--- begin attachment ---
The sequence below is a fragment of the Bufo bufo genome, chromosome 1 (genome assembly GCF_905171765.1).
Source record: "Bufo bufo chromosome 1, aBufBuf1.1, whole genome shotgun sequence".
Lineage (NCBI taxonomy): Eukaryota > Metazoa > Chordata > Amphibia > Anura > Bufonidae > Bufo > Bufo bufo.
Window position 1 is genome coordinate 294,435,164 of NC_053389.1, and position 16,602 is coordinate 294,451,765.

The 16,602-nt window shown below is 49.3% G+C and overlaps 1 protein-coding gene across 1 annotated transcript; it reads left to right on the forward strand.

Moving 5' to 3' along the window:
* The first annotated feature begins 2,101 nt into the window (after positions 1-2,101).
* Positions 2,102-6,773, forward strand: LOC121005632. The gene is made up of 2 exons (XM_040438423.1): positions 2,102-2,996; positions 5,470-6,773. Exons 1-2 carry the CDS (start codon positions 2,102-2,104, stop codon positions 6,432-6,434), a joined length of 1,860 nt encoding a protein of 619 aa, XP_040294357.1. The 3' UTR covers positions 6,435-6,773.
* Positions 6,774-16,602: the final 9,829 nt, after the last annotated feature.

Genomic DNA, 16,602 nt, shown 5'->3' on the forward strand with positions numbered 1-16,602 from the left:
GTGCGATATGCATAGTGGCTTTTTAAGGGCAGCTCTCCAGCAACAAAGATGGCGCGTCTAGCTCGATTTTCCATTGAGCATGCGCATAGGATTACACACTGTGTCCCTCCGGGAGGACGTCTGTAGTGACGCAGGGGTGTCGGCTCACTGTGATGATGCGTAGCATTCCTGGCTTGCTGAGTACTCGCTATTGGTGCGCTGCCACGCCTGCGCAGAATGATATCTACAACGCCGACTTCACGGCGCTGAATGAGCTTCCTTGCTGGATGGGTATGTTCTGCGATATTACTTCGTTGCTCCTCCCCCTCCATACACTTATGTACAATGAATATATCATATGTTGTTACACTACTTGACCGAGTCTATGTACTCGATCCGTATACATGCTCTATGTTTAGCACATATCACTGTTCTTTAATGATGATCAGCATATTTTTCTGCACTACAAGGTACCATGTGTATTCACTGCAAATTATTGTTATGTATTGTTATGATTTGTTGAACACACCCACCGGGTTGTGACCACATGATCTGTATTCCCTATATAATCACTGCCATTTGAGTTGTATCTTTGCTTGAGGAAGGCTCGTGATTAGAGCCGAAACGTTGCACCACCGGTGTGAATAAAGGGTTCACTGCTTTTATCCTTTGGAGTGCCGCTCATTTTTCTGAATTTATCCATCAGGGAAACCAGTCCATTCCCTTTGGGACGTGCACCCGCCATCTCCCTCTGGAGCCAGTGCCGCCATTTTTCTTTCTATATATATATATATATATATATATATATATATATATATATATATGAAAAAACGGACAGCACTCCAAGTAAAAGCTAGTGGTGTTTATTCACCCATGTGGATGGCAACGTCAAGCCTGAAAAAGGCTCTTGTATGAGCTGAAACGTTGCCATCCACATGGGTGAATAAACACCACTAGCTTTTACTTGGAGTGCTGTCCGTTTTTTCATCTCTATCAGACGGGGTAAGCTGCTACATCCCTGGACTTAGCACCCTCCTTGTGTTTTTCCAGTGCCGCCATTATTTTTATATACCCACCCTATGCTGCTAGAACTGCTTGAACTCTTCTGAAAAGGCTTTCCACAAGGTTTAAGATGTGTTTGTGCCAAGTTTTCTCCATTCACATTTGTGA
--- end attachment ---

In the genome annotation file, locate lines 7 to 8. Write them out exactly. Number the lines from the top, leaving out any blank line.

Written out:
* The first annotated feature begins 2,101 nt into the window (after positions 1-2,101).
* Positions 2,102-6,773, forward strand: LOC121005632. The gene is made up of 2 exons (XM_040438423.1): positions 2,102-2,996; positions 5,470-6,773. Exons 1-2 carry the CDS (start codon positions 2,102-2,104, stop codon positions 6,432-6,434), a joined length of 1,860 nt encoding a protein of 619 aa, XP_040294357.1. The 3' UTR covers positions 6,435-6,773.